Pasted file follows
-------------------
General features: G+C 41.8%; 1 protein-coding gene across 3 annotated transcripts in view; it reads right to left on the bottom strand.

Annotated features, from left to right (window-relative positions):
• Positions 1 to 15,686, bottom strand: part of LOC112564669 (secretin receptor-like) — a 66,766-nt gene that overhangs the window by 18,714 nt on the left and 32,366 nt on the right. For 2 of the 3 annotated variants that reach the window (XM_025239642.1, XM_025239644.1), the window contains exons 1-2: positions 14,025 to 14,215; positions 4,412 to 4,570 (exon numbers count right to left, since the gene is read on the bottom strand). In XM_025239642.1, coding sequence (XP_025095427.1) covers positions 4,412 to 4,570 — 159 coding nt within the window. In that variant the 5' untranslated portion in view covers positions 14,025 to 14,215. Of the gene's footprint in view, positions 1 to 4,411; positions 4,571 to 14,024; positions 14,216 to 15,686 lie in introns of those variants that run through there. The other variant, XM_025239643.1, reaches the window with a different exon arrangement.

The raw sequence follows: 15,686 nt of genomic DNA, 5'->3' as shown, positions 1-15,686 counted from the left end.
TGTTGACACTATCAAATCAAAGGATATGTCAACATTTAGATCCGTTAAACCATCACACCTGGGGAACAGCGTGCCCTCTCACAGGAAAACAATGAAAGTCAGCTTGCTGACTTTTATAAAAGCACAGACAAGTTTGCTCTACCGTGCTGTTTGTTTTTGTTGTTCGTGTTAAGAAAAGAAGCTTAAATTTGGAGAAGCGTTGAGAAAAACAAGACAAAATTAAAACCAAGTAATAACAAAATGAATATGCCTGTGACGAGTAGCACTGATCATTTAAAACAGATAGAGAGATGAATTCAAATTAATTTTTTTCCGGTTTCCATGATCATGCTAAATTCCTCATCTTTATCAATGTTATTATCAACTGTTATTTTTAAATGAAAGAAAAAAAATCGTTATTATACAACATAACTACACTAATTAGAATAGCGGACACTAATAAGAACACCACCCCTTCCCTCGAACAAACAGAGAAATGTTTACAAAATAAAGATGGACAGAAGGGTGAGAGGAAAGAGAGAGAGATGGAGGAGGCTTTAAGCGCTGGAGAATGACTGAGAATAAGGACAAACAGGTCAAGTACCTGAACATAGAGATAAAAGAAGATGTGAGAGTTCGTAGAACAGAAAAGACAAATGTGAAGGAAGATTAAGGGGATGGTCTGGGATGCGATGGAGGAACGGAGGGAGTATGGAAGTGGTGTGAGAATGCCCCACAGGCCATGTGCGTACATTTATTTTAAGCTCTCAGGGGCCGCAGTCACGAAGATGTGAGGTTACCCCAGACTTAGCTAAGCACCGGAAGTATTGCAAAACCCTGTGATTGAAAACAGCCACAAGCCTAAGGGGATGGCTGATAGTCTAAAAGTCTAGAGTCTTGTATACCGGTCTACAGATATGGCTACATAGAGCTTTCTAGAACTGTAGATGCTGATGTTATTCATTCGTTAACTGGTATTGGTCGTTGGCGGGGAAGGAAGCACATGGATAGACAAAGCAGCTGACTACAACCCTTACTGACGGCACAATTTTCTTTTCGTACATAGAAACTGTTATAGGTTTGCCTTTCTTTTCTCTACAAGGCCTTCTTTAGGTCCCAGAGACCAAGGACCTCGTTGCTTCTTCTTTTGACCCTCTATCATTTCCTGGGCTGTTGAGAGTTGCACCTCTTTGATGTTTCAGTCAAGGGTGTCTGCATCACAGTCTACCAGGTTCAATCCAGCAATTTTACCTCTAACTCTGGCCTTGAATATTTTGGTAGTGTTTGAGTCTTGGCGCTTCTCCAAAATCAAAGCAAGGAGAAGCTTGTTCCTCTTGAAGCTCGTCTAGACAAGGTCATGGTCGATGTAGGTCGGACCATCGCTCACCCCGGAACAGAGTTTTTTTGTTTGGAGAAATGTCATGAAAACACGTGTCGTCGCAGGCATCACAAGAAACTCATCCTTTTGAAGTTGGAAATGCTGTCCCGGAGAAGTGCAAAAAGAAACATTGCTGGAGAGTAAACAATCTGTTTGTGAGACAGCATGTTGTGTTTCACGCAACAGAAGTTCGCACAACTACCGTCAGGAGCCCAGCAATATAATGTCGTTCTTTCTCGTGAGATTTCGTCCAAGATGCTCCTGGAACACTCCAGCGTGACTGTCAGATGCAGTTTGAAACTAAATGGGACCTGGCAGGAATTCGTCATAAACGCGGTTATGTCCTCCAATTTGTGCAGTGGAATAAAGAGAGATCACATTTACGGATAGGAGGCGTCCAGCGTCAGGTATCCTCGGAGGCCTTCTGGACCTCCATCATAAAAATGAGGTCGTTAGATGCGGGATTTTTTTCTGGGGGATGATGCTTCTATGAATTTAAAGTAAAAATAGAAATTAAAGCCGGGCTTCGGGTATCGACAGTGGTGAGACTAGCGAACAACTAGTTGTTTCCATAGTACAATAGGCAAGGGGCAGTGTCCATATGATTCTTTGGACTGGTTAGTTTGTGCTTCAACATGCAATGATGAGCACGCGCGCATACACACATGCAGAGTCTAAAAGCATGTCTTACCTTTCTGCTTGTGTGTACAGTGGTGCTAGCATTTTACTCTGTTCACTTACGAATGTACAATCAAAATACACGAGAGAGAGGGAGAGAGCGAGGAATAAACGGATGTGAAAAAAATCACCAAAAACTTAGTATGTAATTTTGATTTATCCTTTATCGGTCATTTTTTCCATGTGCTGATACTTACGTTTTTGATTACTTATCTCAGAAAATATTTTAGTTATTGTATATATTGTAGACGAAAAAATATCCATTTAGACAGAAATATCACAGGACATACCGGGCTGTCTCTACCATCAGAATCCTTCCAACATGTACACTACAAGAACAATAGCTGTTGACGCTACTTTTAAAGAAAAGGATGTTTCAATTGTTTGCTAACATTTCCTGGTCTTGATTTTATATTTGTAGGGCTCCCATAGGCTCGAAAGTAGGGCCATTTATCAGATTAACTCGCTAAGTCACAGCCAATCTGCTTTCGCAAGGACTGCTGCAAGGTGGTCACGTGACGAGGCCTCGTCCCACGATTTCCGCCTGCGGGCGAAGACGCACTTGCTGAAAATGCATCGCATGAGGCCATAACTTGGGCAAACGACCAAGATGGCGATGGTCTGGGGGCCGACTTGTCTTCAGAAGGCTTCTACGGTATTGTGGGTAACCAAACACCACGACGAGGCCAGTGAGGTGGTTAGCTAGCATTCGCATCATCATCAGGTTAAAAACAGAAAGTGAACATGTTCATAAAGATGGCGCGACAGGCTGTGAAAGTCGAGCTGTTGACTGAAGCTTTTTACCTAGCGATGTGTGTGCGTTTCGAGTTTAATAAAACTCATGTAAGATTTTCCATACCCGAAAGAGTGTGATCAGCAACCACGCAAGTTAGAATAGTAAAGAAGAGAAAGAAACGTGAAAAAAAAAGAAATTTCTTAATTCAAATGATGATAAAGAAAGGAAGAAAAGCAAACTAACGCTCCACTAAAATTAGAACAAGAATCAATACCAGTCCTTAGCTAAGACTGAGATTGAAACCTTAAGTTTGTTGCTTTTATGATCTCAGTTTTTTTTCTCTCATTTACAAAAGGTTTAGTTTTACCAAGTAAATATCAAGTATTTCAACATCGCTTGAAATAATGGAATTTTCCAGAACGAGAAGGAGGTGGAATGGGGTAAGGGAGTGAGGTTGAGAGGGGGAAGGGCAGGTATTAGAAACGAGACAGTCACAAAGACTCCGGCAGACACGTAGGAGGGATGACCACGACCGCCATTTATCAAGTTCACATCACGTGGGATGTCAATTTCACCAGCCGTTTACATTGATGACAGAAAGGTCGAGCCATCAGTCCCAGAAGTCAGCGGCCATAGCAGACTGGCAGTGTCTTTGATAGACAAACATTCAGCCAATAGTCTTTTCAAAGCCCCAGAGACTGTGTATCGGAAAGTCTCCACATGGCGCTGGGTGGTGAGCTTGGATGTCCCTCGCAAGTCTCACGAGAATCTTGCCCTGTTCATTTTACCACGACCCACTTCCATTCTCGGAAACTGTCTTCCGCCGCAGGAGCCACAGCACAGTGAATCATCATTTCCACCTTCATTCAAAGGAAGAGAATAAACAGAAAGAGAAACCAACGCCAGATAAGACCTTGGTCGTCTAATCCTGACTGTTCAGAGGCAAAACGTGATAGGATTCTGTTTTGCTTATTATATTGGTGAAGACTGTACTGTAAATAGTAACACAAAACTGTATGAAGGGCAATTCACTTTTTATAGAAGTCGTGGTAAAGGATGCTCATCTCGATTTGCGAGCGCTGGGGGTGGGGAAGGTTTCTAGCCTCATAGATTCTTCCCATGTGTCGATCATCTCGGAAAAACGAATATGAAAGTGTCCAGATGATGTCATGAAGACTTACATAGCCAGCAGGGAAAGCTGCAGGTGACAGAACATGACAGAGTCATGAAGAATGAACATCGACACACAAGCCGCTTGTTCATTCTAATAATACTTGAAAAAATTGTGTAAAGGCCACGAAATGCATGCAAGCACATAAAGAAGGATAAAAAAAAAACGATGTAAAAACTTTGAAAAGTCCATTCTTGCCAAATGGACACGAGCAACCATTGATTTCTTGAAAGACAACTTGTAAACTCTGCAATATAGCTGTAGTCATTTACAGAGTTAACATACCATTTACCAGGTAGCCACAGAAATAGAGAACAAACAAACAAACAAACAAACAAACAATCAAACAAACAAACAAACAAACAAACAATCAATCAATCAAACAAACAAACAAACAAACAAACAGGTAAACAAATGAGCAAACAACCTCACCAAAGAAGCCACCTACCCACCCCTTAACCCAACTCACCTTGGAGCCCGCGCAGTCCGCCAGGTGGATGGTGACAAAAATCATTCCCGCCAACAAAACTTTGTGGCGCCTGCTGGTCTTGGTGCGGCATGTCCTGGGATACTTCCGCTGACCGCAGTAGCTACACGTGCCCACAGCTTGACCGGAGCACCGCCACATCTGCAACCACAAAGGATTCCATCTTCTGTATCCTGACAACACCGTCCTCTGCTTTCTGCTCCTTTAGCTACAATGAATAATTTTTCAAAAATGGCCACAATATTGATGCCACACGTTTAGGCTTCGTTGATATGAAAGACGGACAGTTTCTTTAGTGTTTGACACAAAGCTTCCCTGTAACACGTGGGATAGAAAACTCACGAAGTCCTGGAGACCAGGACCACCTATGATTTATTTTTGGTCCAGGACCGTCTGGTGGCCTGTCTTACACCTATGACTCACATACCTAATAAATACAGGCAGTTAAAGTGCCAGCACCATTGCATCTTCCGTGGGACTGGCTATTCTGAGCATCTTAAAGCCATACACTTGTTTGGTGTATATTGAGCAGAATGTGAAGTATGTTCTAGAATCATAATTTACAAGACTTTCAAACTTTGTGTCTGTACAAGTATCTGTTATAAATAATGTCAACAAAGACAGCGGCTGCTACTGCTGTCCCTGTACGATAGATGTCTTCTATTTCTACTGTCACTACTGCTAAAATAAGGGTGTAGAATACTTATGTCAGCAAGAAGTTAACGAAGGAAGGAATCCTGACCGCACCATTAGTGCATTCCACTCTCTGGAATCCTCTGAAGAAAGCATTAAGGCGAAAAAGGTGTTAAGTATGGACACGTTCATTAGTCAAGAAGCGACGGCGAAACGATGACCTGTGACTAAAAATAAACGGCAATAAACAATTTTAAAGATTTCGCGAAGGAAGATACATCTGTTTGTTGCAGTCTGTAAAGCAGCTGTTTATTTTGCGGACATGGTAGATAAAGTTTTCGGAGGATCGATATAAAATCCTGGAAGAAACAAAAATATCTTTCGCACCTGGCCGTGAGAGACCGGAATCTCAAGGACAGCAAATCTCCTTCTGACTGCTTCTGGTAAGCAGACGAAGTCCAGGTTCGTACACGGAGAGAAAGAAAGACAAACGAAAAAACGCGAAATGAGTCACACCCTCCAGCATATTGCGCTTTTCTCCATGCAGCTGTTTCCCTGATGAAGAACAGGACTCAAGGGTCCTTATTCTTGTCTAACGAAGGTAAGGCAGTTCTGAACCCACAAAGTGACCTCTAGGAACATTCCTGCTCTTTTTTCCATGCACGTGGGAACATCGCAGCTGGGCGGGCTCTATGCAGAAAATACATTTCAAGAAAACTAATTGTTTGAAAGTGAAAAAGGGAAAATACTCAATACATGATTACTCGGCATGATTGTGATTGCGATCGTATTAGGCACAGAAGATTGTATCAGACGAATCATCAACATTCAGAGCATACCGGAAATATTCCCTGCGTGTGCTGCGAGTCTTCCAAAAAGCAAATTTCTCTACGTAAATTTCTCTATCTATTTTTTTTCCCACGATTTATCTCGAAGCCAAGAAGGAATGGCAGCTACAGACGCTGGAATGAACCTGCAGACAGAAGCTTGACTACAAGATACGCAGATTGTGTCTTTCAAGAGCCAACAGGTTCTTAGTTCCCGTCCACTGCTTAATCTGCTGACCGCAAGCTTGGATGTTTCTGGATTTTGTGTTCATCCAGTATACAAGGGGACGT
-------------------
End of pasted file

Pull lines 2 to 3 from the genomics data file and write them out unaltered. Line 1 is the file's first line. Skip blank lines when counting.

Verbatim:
Annotated features, from left to right (window-relative positions):
• Positions 1 to 15,686, bottom strand: part of LOC112564669 (secretin receptor-like) — a 66,766-nt gene that overhangs the window by 18,714 nt on the left and 32,366 nt on the right. For 2 of the 3 annotated variants that reach the window (XM_025239642.1, XM_025239644.1), the window contains exons 1-2: positions 14,025 to 14,215; positions 4,412 to 4,570 (exon numbers count right to left, since the gene is read on the bottom strand). In XM_025239642.1, coding sequence (XP_025095427.1) covers positions 4,412 to 4,570 — 159 coding nt within the window. In that variant the 5' untranslated portion in view covers positions 14,025 to 14,215. Of the gene's footprint in view, positions 1 to 4,411; positions 4,571 to 14,024; positions 14,216 to 15,686 lie in introns of those variants that run through there. The other variant, XM_025239643.1, reaches the window with a different exon arrangement.